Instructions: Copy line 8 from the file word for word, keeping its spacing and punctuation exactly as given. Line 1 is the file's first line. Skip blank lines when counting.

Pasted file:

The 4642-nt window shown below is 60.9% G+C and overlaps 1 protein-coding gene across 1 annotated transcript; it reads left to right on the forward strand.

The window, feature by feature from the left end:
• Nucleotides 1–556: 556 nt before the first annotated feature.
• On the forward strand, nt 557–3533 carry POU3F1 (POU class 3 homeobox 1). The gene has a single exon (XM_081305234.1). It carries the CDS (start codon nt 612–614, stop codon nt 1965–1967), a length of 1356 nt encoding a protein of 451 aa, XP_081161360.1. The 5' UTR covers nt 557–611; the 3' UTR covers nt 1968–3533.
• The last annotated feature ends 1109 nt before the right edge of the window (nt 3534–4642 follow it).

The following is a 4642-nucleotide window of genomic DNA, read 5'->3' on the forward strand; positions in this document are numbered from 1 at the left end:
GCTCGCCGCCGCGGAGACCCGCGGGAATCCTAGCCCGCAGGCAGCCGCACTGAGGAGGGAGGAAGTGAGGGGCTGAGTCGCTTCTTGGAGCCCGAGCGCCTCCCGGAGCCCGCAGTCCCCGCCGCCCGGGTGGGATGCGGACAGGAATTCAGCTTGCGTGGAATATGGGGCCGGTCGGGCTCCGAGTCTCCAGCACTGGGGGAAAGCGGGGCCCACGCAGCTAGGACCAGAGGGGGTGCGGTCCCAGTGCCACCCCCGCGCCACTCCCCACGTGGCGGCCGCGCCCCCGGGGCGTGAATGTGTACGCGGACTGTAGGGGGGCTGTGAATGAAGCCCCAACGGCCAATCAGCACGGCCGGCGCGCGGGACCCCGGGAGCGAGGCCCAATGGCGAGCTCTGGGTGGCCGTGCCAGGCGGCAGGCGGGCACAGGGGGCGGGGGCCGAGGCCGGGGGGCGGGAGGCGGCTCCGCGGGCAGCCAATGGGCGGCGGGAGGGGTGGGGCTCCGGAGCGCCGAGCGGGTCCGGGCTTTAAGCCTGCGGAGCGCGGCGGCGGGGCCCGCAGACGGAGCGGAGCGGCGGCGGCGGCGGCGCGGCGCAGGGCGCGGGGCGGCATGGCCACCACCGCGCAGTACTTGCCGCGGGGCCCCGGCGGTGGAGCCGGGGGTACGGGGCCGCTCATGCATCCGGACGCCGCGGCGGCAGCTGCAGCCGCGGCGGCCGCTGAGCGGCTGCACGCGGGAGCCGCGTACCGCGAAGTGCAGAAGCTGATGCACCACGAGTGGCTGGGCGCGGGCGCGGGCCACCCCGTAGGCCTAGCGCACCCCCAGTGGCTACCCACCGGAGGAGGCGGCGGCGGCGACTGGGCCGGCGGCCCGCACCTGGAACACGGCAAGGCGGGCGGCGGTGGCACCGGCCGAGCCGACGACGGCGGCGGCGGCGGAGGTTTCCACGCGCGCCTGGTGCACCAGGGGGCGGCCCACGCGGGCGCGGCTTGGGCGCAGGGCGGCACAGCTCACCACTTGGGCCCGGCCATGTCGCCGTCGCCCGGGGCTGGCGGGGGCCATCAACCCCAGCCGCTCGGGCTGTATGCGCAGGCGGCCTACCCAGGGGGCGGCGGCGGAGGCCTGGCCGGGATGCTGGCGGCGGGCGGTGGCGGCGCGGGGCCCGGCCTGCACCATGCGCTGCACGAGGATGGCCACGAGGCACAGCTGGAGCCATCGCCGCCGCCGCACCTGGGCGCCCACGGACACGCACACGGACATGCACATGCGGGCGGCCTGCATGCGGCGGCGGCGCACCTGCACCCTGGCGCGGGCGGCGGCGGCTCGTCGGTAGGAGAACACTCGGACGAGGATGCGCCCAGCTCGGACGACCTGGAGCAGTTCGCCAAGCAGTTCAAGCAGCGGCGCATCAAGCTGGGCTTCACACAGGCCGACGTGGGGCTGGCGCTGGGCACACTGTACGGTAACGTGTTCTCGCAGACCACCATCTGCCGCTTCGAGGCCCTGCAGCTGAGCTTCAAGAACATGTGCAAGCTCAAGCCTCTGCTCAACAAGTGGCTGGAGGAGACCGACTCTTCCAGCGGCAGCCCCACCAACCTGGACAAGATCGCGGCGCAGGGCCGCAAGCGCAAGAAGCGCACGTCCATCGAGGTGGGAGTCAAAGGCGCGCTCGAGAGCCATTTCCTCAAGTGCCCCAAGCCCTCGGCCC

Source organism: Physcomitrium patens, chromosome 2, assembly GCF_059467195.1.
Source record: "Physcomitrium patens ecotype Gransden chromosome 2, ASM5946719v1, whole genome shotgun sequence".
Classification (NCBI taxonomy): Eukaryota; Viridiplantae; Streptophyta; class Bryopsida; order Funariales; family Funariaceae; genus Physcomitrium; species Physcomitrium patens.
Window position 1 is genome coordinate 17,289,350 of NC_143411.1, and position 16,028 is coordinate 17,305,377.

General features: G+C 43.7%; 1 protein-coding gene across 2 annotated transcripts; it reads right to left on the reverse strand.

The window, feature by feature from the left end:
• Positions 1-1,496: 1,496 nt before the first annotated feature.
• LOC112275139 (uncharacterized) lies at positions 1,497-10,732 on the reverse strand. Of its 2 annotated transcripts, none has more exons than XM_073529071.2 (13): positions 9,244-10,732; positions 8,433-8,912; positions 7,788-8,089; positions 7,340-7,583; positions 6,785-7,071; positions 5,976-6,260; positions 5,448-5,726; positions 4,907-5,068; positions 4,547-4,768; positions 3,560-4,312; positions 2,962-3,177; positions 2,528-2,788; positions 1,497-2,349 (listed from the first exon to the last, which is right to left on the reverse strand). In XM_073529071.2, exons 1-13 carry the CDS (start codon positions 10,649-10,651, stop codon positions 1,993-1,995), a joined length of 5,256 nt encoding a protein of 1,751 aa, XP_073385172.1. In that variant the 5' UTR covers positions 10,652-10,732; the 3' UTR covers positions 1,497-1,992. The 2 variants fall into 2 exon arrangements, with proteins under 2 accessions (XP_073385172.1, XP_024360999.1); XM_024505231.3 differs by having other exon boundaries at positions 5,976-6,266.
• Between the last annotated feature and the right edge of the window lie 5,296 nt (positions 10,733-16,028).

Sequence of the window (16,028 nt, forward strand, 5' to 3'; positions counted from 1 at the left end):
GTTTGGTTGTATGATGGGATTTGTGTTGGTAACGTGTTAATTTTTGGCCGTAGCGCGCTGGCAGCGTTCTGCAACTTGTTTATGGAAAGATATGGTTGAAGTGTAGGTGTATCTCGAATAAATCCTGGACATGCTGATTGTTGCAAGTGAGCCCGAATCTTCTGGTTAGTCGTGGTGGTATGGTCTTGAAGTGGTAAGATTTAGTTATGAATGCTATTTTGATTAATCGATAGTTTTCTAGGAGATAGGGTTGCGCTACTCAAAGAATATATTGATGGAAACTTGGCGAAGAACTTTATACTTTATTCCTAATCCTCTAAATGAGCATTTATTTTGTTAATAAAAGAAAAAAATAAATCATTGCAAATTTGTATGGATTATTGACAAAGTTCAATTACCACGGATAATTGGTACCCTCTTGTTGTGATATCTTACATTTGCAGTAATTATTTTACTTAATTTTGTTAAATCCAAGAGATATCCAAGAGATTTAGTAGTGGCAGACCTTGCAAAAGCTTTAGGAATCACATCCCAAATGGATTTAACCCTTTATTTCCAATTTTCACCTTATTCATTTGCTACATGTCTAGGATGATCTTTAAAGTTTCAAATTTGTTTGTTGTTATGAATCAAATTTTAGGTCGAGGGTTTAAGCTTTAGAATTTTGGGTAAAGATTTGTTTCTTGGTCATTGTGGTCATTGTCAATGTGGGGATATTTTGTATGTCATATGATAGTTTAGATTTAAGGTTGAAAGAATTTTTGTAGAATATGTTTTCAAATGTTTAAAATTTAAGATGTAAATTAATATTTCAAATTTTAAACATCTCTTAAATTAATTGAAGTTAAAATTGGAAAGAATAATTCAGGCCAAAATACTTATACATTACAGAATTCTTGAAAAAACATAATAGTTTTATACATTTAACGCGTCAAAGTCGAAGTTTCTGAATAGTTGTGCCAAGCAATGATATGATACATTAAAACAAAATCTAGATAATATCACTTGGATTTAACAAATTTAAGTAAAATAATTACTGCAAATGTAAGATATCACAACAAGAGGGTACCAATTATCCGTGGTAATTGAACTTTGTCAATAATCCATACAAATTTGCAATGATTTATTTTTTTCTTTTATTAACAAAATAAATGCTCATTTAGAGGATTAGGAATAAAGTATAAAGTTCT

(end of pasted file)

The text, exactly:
Source organism: Physcomitrium patens, chromosome 2, assembly GCF_059467195.1.